As noted below, measurements at elevated temperatures will require specially formulated high temperature couplants.
Ultrasonic thickness measurements utilizing direct contact transducers are generally the simplest to implement and can be used in a wide variety of applications. For most engineering materials, the contact method provides the highest efficiency in coupling ultrasound from the transducer to the test piece. It is advisable to utilize Mode 1 measurement with direct contact transducers whenever the requirements of the application permit.
As indicated in Figure 3 the contact mode of measurement can generally be used whenever the minimum thickness does not fall below approximately 0.5mm/0.020" in metals or 0.125mm/0.005" in plastics, and accuracy requirements are not greater than 0.025mm or +/- 0.001". Also, as noted above, direct contact transducers should not be used if the test piece is hotter than approximately 50 degrees C or 125 degrees F. This is because of the likelihood of thermal damage to the transducer at higher temperatures.
In this mode of measurement, the time interval between the excitation pulse and the first returned echo includes a small time increment representing pulse transit time through the transducer wearplate and the coupling fluid, as well as cable delay and any offset due to rise time or frequency content of the detected echo. In order to compensate for these factors, gages are provided with a zero offset function, which effectively subtracts from the total measured time interval a period equivalent to the sum of these various fixed delays. Zero offset normally must be adjusted whenever the transducer frequency is changed. This may be done with the aid of a reference standard of known thickness and sound velocity, or, if velocity is unknown, two standards of different known thicknesses which can be used to establish both velocity and zero.
Selection of the appropriate direct contact transducer is based on a number of considerations including the acoustic properties of the test material and the thickness and geometry of the test piece. In general, the most reliable and repeatable results will be obtained with the highest frequency and smallest diameter transducer that will gave adequate performance over the thickness range to be measured. Small diameter transducers are more easily coupled to the test piece and permit the thinnest couplant layer at a given coupling pressure. Furthermore, higher frequency transducers produce signals with faster rise times, thereby enhancing measurement accuracy. On the other hand, the acoustic properties or surface condition of the test material may require that transducer frequency be lowered in order to overcome poor coupling and/or sound attenuation or scattering within the material.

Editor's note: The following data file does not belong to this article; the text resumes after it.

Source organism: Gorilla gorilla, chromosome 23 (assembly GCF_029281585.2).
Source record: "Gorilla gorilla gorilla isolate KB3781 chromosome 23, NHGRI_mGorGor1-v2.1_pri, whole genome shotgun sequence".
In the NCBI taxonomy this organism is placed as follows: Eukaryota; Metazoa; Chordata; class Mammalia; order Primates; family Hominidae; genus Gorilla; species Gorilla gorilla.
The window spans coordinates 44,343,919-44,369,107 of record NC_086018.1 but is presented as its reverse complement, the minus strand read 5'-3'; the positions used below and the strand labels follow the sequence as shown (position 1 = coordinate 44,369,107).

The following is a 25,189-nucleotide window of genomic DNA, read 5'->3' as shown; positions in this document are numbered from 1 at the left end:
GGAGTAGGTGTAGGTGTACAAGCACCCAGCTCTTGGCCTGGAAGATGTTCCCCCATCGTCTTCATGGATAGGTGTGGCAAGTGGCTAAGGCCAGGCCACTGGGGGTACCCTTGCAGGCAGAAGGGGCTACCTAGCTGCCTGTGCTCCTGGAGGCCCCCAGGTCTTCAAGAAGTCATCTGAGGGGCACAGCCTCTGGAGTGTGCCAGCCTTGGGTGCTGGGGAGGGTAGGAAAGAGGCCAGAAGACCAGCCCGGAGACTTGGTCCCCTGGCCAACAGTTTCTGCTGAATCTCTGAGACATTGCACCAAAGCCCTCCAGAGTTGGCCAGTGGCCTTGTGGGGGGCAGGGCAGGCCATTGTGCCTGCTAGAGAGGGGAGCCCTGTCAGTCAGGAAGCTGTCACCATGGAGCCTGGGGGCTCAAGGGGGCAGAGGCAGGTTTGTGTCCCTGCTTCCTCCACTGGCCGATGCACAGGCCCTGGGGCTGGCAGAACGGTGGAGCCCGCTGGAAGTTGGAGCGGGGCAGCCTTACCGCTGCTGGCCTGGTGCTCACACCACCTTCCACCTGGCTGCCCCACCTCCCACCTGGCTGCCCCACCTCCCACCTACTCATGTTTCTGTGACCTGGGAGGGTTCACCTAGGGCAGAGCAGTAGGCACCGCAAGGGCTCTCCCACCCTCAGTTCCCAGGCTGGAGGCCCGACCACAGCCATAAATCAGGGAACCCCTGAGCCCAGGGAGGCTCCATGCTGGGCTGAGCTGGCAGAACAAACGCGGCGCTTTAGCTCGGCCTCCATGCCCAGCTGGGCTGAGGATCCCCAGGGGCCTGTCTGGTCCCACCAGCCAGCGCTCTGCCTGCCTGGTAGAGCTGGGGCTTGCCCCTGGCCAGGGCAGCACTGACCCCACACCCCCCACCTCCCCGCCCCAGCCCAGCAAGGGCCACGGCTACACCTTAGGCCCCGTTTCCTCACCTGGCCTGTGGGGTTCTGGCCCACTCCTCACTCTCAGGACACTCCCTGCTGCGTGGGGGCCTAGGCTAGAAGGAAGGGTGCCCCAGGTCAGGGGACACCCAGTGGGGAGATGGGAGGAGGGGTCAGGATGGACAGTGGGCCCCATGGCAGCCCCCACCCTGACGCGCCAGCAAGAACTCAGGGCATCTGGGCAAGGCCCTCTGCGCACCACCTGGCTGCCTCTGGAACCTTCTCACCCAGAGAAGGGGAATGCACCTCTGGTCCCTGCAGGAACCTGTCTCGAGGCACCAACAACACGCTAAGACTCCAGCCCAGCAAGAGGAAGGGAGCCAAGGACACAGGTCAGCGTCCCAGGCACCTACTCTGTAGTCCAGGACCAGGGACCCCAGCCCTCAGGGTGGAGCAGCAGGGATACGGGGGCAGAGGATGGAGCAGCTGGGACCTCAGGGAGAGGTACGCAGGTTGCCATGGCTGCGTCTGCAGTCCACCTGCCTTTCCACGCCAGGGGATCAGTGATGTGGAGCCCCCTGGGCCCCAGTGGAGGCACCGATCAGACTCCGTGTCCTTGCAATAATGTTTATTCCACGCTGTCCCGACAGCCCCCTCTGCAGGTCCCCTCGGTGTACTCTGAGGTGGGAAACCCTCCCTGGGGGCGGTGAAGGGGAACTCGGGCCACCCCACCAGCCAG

In making contact thickness measurements on curved surfaces, the active element size of the transducer should normally be reduced as the radius of curvature is reduced. Further, the amount of couplant between the transducer and the test surface should be minimized. Excessive couplant causes noise resulting from the reverberation of sound energy in the couplant fillet between the transducer and the curved surface.
There are several conditions that must be considered in making Mode 2 measurements, based on the fact that they require two valid echoes, interface and backwall. First, it is necessary to insure that an interface echo exists. There are certain cases involving immersion measurements of low impedance materials such as soft plastics and silicones where the acoustic impedance of the test material is very similar to that of water. A similar situation can occur when a delay line transducer is used on a material (typically a polymer) whose impedance nearly matches that of the delay line. In such cases the impedance match between the water or delay line and the test material may reduce the interface echo to such low amplitude that it cannot reliably be detected. With delay line transducers the difficulty can usually be remedied by switching to a different delay line material. When the problem occurs in immersion measurements, there may be no easy solution, since it is rarely possible to use liquids other than water as effective immersion couplants. (In the specialized case of an impedance match affecting hot extruded plastics, it is usually possible to move the transducer farther down the cooling line to a point where the plastic has cooled somewhat and its acoustic impedance has increased.)
It is also necessary to monitor the phase or polarity of both interface and backwall echoes, and adjust instrument detection polarity and/or zero offset to compensate as necessary for inversions. The most common situation where this applies is in delay line measurements involving both plastic and metal test materials. A plastic delay line coupled to a metal test piece represents a low-to-high impedance boundary, while the same delay line coupled to many polymer materials can represent a high-to-low relationship of relative acoustic impedance. The interface echo polarity reverses between these two situations, and if the gage is not properly adjusted a measurement error will result. This can happen when a gage with a delay line transducer is set up on metal reference blocks and then used to measure plastics. Interface and backwall echo phase distortions can also occur in immersion setups involving radiused material, where complex interactions between beam shape and front and back surface curvature can significantly affect echo shape. In such applications it is essential to set up the instrument on reference standards representing the actual material shape to be measured, so that the effects of any phase distortion can be compensated with zero offset.